Germs

  • by Judith Miller, Stephen Engelberg, William Broad
  • Narrated by Murphy Guyer
  • 6 hrs and 13 mins
  • Abridged Audiobook

Publisher's Summary

Deadly germs sprayed in shopping malls, bomblets spewing anthrax spores over battlefields, tiny vials of plague scattered in Times Square - these are the poor man's hydrogen bombs, hideous weapons of mass destruction that can be made in a simple laboratory. Germs uncovers the truth about biological weapons and shows why bio-warfare and bio-terrorism are fast becoming our worst national nightmare. Based on hundreds of interviews with scientists and senior officials - including President Clinton and defectors from the former Soviet Union's sinister bio weapons labs - as well as recently declassified documents, Germs shows us bio-warriors past and present at work in their trade. A frightening and unforgettable narrative of cutting-edge science and spycraft, Germs shows us why advances in biology and the spread of germ weapons expertise to such countries as Iran, Iraq, and North Korea could make germs the weapon of the 21st century.

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What the Critics Say

"Makes the issues clear and accessible...even skeptical readers may have trouble sleeping easily after they finish it." (The New York Times)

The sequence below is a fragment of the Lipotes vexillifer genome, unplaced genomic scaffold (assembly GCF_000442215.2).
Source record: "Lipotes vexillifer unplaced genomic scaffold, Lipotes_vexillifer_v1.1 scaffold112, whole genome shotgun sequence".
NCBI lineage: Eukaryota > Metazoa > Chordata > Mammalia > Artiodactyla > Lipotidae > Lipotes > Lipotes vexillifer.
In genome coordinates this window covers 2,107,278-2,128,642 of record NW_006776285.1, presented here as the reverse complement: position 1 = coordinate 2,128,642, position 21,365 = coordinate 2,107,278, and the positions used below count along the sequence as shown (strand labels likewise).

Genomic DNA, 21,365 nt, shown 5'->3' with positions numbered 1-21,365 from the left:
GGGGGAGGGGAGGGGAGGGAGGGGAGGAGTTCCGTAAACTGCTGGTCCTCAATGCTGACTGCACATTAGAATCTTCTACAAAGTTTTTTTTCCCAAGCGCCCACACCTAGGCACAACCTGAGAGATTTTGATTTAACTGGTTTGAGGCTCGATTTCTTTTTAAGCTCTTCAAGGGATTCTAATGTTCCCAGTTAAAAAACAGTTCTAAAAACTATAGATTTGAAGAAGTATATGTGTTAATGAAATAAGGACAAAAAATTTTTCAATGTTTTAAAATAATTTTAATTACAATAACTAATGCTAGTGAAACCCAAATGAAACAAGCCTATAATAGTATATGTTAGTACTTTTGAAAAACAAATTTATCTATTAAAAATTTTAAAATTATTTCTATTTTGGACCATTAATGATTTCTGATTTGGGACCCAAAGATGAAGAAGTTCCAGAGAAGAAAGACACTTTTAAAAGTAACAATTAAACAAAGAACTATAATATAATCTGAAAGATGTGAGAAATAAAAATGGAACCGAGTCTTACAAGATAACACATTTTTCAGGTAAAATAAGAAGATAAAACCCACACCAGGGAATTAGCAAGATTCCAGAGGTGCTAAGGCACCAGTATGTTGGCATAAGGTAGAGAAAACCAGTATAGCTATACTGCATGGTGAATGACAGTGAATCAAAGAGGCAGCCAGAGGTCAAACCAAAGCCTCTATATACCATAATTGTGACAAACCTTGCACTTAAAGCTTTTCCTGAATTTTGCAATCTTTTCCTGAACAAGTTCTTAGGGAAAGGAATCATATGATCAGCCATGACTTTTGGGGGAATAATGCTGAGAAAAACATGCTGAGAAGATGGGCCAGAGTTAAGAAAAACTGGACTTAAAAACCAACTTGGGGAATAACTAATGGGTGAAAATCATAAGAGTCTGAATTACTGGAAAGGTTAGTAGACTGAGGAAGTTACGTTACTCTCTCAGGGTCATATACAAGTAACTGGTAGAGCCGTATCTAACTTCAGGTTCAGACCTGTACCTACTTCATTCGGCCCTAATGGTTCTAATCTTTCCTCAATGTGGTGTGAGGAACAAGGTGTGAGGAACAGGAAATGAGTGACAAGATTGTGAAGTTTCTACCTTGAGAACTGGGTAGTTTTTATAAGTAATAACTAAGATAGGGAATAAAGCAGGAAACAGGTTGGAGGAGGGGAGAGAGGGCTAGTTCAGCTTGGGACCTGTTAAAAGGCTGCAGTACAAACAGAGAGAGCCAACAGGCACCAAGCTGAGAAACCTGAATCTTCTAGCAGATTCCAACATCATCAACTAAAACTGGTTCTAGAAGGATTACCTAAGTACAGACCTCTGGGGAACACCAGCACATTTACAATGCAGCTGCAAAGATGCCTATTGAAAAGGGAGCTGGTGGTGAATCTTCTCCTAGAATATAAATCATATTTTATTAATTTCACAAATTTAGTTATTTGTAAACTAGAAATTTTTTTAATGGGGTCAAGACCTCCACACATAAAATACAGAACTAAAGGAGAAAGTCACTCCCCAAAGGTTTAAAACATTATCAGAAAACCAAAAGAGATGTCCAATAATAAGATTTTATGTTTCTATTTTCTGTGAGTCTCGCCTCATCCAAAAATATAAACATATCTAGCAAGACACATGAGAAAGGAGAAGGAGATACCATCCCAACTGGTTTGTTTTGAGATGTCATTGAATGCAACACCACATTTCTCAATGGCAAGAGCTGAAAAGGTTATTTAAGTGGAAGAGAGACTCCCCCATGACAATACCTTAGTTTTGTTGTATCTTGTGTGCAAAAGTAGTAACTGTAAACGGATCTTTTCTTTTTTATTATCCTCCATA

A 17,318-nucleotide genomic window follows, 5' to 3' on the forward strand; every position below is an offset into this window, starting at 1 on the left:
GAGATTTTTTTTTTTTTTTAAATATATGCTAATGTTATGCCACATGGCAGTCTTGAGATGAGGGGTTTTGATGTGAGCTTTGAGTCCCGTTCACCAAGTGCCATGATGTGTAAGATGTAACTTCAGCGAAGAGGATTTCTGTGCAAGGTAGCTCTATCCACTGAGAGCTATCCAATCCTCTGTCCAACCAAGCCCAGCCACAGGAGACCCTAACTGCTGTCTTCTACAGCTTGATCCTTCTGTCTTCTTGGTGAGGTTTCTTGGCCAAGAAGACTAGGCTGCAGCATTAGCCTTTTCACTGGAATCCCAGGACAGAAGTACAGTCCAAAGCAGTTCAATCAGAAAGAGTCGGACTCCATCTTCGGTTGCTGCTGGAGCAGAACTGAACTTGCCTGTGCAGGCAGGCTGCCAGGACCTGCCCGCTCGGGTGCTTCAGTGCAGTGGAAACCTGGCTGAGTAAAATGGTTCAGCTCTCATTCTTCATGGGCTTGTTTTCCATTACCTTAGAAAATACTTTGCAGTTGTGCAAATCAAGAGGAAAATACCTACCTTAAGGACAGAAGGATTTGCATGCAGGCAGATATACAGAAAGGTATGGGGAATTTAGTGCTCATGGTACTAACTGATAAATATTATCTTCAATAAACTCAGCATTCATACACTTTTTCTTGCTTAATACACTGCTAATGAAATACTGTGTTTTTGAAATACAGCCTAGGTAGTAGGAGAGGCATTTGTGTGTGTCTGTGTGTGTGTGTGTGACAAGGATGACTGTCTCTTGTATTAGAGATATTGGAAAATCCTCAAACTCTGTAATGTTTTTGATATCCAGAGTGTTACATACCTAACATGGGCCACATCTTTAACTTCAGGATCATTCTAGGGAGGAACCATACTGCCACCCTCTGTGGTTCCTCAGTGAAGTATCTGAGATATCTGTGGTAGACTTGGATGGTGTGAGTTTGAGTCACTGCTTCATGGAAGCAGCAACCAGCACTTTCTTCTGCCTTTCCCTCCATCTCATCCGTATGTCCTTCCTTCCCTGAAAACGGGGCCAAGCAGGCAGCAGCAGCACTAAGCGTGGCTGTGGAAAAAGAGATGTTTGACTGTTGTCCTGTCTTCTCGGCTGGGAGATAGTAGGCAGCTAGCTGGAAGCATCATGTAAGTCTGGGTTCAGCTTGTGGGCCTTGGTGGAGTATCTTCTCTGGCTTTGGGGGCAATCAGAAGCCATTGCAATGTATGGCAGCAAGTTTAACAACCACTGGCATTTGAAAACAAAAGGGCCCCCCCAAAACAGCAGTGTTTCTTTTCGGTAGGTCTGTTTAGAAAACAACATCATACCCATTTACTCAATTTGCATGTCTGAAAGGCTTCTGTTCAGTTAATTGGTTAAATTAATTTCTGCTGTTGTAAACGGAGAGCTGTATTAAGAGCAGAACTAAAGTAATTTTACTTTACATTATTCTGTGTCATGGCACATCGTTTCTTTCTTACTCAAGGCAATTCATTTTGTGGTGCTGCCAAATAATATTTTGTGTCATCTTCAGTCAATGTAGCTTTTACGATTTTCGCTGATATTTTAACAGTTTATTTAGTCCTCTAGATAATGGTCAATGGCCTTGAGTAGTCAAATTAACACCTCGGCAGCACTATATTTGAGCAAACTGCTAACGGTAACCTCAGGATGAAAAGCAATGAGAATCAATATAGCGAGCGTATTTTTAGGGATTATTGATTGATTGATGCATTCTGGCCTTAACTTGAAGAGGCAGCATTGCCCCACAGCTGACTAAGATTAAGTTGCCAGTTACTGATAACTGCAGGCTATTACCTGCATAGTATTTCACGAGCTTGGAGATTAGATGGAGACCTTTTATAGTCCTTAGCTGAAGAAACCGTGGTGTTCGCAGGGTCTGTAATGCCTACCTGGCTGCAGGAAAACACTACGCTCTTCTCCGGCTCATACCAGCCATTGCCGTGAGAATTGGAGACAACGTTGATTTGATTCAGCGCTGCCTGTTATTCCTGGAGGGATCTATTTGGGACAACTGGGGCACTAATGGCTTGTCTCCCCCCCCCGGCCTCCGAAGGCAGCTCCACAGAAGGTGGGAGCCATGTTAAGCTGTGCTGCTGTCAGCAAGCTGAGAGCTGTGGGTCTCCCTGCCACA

"Chilling context about a nefarious weapon." (Booklist)
"Well-researched and documented." (Amazon.com)

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Customer Reviews

Most Helpful

It's Judith Miller.

Is there anything you would change about this book?

I would have preferred a text more focused on current trends and historical facts and less focused on justifying anything any Bush Administration has ever done.


What was most disappointing about the authors’s story?

The fact that in the end, it's still an apologia for government paternalism.


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- Seth

Should be called "Beltway Dollars"

This book is more about Washington politics than about biological warfare agents. Sadly, this is typical when establishment journalists like Judith Miller write a book about a scientific topic. We start out talking about "germs" and end up talking about Bill Clinton. The author is at times unfair, like when she does a hatchet job on the National Guard Civil Support Teams in the final chapter. Bottom line: if you are interested in biology, don't buy this book. If you're interested in Washington politics and gossip, by all means go ahead.
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- G. Spence "None"

Book Details

  • Release Date: 11-19-2001
  • Publisher: Simon & Schuster Audio